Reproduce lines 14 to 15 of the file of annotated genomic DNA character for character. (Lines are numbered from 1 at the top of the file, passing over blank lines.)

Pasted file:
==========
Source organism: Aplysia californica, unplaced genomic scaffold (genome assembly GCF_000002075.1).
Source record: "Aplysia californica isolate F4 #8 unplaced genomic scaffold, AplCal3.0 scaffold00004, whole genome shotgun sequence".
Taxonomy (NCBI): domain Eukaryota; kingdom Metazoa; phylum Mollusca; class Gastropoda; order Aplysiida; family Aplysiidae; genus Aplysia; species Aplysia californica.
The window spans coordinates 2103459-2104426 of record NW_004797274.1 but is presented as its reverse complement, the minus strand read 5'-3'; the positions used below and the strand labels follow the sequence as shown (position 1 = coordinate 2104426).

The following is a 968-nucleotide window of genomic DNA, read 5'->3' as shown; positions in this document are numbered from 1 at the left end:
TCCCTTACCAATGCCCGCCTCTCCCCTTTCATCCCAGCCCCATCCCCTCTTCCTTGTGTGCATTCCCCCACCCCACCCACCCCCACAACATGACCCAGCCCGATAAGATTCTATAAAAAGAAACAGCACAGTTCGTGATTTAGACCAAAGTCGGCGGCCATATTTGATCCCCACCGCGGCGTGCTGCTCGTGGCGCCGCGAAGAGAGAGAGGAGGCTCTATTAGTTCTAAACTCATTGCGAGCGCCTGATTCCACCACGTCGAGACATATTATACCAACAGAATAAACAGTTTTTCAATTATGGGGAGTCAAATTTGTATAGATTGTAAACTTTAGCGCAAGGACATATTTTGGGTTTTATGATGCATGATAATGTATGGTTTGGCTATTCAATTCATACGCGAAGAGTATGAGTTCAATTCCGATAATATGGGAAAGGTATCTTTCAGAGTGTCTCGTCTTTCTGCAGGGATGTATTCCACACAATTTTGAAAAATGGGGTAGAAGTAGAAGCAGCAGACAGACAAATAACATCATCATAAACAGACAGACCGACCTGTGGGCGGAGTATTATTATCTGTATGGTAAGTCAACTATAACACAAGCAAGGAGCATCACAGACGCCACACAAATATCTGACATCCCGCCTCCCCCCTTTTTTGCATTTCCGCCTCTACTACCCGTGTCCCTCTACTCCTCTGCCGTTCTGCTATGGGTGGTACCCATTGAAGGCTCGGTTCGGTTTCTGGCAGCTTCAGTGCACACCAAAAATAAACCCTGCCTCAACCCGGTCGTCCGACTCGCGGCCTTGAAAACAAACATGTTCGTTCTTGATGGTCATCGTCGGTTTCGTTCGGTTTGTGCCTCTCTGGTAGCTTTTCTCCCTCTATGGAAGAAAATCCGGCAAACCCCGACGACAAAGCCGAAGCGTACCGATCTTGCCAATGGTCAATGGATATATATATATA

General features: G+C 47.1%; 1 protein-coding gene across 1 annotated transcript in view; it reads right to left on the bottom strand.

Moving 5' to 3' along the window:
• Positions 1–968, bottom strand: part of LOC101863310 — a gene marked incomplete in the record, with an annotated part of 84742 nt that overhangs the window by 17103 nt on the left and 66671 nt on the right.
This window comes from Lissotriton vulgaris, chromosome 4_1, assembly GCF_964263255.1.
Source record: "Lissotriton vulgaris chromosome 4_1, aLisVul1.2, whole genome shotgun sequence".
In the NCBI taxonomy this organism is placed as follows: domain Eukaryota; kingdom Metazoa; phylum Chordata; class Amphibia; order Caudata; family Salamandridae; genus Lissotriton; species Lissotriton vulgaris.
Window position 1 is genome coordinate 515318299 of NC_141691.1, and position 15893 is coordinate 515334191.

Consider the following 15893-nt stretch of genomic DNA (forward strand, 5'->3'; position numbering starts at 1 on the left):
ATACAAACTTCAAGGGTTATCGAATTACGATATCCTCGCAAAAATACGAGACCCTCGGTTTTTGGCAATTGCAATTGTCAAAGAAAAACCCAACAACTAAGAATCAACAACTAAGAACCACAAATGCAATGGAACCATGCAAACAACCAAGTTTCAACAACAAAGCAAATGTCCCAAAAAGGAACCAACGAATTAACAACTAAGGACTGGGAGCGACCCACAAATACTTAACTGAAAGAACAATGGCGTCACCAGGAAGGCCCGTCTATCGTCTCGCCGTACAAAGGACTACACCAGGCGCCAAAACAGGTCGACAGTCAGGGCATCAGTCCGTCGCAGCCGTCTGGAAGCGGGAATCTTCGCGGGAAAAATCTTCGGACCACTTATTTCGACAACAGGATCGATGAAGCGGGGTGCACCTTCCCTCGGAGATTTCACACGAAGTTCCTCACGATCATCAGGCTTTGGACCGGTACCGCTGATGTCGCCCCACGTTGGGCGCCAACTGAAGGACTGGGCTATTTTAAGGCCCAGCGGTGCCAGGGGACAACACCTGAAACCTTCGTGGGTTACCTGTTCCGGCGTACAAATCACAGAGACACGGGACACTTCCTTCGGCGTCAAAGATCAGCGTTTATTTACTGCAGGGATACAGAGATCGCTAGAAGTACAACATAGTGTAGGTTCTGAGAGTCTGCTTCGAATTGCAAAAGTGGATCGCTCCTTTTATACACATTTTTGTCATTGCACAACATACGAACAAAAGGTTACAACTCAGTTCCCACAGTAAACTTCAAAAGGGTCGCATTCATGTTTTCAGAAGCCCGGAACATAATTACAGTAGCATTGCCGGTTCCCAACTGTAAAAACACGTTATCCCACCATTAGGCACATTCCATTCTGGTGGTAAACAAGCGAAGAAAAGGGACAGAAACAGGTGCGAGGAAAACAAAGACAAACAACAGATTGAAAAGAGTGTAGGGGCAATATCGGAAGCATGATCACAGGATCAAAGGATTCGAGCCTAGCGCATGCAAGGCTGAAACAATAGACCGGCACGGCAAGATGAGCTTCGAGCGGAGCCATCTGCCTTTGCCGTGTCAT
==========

Consider the following 15893-nt stretch of genomic DNA (forward strand, 5'->3'; position numbering starts at 1 on the left):
ATACAAACTTCAAGGGTTATCGAATTACGATATCCTCGCAAAAATACGAGACCCTCGGTTTTTGGCAATTGCAATTGTCAAAGAAAAACCCAACAACTAAGAATCAACAACTAAGAACCACAAATGCAATGGAACCATGCAAACAACCAAGTTTCAACAACAAAGCAAATGTCCCAAAAAGGAACCAACGAATTAACAACTAAGGACTGGGAGCGACCCACAAATACTTAACTGAAAGAACAATGGCGTCACCAGGAAGGCCCGTCTATCGTCTCGCCGTACAAAGGACTACACCAGGCGCCAAAACAGGTCGACAGTCAGGGCATCAGTCCGTCGCAGCCGTCTGGAAGCGGGAATCTTCGCGGGAAAAATCTTCGGACCACTTATTTCGACAACAGGATCGATGAAGCGGGGTGCACCTTCCCTCGGAGATTTCACACGAAGTTCCTCACGATCATCAGGCTTTGGACCGGTACCGCTGATGTCGCCCCACGTTGGGCGCCAACTGAAGGACTGGGCTATTTTAAGGCCCAGCGGTGCCAGGGGACAACACCTGAAACCTTCGTGGGTTACCTGTTCCGGCGTACAAATCACAGAGACACGGGACACTTCCTTCGGCGTCAAAGATCAGCGTTTATTTACTGCAGGGATACAGAGATCGCTAGAAGTACAACATAGTGTAGGTTCTGAGAGTCTGCTTCGAATTGCAAAAGTGGATCGCTCCTTTTATACACATTTTTGTCATTGCACAACATACGAACAAAAGGTTACAACTCAGTTCCCACAGTAAACTTCAAAAGGGTCGCATTCATGTTTTCAGAAGCCCGGAACATAATTACAGTAGCATTGCCGGTTCCCAACTGTAAAAACACGTTATCCCACCATTAGGCACATTCCATTCTGGTGGTAAACAAGCGAAGAAAAGGGACAGAAACAGGTGCGAGGAAAACAAAGACAAACAACAGATTGAAAAGAGTGTAGGGGCAATATCGGAAGCATGATCACAGGATCAAAGGATTCGAGCCTAGCGCATGCAAGGCTGAAACAATAGACCGGCACGGCAAGATGAGCTTCGAGCGGAGCCATCTGCCTTTGCCGTGTCAT